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Petra Fromme’s pioneering efforts in X-ray crystallography honored with the prestigious Anfinsen Award

April 12, 2021 | News

Arizona State University researcher Petra Fromme has received the 2021 Christian B. Anfinsen Award. The honor is bestowed by The Protein Society, the premier international association dedicated to supporting protein research. In presenting Fromme with this prestigious prize, the Protein Society recognizes her groundbreaking efforts to advance the field of protein research, using ultra-high-speed X-ray crystallography to probe matter at the tiniest scales and shortest time durations. These...

ASU is among the leaders in patents granted, startups launched

April 9, 2021 | News

Arizona State University, through Skysong Innovations, continues to achieve high rankings in technology transfer metrics. The latest read on this comes from the Association of University Technology Managers (AUTM). According to AUTM’s most recent survey (fiscal year 2019), ASU was fourth in patents granted, fourth in startup companies launched and third in inventions disclosed when compared with other universities without a medical school.  The AUTM report is an annual survey of the...

First detailed look at crucial enzyme advances cancer research

March 29, 2021 | News

In order to develop more effective drugs against a range of cancers, researchers have been investigating the molecular structure of many diseased-linked enzymes in the body. An intriguing case in point is Taspase 1, a type of enzyme known as a protease. The primary duty of proteases is to break down proteins into smaller peptide snippets or single amino acids. Taspase 1 appears to play a vital role in a range of physiological processes, including cell metabolism, proliferation, migration and...

Variances in critical protein may guide fate of those infected with SARS CoV-2

March 22, 2021 | News

Of the many perplexing questions surrounding SARS CoV-2, a mysterious new pathogen that has killed an estimated 2.6 million people worldwide, perhaps the most insistent is this: why does the illness seem to strike in such a haphazard way, sometimes sparing the 100 year old grandmother, while killing healthy young men and women in the prime of life? A new study by Karen Anderson, Abhishek Singharoy and their colleagues at the Biodesign Institute at Arizona State University, may offer some...

Biodesign evolutionary cell biologist awarded 2021 Sloan Research Fellowship

March 11, 2021 | News

Arizona State University Assistant Professor Kerry Geiler-Samerotte was recently named a recipient of the 2021 Sloan Research Fellowship, one of the most prestigious awards available to early career researchers. The fellowship is awarded annually by the Alfred P. Sloan Foundation to extraordinary U.S. and Canadian researchers in eight scientific and technical fields: chemistry, computational and evolutionary molecular biology, computer science, Earth system science, economics, mathematics,...

New study highlights first infection of human cells during spaceflight

March 9, 2021 | News

Astronauts face many challenges to their health, due to the exceptional conditions of spaceflight. Among these are a variety of infectious microbes that can attack their suppressed immune systems. Now, in the first study of its kind, Cheryl Nickerson, lead author Jennifer Barrila and their colleagues describe the infection of human cells by the intestinal pathogen Salmonella Typhimurium during spaceflight. They show how the microgravity environment of spaceflight changes the molecular...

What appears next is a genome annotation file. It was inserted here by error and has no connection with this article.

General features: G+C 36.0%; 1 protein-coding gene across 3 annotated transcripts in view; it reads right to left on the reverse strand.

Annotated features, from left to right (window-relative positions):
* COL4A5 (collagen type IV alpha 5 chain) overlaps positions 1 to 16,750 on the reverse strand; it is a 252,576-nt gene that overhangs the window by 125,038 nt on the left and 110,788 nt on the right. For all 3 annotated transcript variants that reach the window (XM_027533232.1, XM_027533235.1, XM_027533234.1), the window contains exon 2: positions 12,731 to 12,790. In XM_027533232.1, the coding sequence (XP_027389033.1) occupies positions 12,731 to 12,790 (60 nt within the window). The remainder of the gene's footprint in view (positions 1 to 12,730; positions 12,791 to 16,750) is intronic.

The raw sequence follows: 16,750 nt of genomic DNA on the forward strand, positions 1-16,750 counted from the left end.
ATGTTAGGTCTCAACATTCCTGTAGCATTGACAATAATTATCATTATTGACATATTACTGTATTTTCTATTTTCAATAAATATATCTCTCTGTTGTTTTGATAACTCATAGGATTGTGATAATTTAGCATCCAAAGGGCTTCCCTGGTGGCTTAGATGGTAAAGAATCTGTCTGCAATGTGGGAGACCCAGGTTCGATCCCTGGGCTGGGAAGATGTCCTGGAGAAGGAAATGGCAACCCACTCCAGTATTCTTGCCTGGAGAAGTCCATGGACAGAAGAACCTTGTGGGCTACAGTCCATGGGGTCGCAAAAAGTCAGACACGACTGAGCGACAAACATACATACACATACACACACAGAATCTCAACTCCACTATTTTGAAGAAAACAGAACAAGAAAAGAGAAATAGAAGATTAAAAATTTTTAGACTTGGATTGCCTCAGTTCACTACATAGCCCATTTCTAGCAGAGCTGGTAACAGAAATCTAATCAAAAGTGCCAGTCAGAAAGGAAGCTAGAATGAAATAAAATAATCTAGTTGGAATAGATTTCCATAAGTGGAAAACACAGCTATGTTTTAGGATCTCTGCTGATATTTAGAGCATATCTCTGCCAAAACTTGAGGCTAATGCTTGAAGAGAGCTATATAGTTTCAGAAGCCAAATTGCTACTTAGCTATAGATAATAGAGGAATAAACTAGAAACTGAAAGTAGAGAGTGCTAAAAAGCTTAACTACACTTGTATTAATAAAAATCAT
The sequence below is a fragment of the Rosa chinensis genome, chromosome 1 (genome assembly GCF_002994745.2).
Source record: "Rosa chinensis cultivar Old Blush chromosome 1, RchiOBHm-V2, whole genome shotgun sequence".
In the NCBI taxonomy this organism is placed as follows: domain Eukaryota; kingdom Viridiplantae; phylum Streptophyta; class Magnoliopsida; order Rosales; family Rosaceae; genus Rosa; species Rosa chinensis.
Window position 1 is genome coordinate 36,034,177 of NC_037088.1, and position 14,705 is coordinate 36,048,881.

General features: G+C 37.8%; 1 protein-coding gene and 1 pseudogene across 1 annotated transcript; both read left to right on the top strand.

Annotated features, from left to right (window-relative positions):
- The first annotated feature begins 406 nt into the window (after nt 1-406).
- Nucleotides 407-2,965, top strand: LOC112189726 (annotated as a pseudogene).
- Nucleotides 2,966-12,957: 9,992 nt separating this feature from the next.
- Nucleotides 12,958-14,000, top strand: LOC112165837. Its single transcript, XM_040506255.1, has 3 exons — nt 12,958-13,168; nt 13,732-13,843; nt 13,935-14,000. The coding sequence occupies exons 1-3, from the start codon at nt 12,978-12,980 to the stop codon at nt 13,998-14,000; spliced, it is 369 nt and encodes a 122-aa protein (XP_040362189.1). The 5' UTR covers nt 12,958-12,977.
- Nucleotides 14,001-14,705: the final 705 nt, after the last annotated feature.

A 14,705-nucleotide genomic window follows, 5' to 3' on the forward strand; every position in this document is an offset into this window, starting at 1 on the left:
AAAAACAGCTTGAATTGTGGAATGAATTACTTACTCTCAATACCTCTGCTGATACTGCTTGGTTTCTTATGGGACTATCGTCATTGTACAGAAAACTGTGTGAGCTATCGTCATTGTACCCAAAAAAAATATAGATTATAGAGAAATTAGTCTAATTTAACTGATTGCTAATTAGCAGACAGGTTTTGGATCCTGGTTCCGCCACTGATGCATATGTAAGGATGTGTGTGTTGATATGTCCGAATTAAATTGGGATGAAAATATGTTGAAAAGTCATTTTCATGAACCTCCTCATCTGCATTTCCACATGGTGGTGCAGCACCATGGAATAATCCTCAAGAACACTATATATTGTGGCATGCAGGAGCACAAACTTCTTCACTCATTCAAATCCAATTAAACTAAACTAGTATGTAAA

National Academy of Inventors elevates Forzani to senior member

March 5, 2021 | News

Erica Forzani helped bring the world the first mobile device capable of detecting inflammatory biomarkers for asthma and the first point-of-care mobile sensor for real-time detection of carbon dioxide. A faculty member in the Biodesign Center for Bioelectronics and Biosensors, Forzani also had a leading role in developing the first mobile metabolic rate tracker and a device for detection of ammonia in biological fluids to diagnose problems related to urea metabolism, liver disease and...

Jeffrey Kordower to lead Biodesign’s aggressive fight against neurodegenerative diseases

March 3, 2021 | News

Arizona State University is honored to announce the appointment of Jeffrey Kordower as the founding director of the ASU-Banner Neurodegenerative Disease Research Center (NDRC) and endowed Chair as The Charlene and J. Orin Edson Distinguished Director at the Biodesign Institute. For more than 30 years, Kordower has been a faculty member at Rush University Medical Center in Chicago, where he held the Alla V. and Solomon Jesmer Professor of Neurological Sciences. His pathbreaking...

Using sapphire for biosensing: A new way to shape the gemstone

February 23, 2021 | News

ASU researchers demonstrate the first sapphire-supported nanopore membrane with improved cost-effective, low-noise performance over conventional silicon-based platforms for biomolecular sensing Boiling acid and sapphire crystals sound like the makings of mythological magic. But the two are the key components of a new cost-effective, high-quality and scalable membrane fabrication process.  Arizona State University researchers have developed the first process to successfully use...

Waste into wealth: harvesting useful products from microbial growth

February 17, 2021 | News

Ancient alchemists dreamed of transforming base materials like lead into gold and other valuable commodities. While such efforts generally came to naught, researchers today are having some success in extracting a variety of useful products like aviation fuels, lubricants, solvents, food additives and plastics from organic waste. The trick is accomplished with the aid of specialized bacteria, whose metabolic activities can convert simpler chemicals into useful products through a microbial...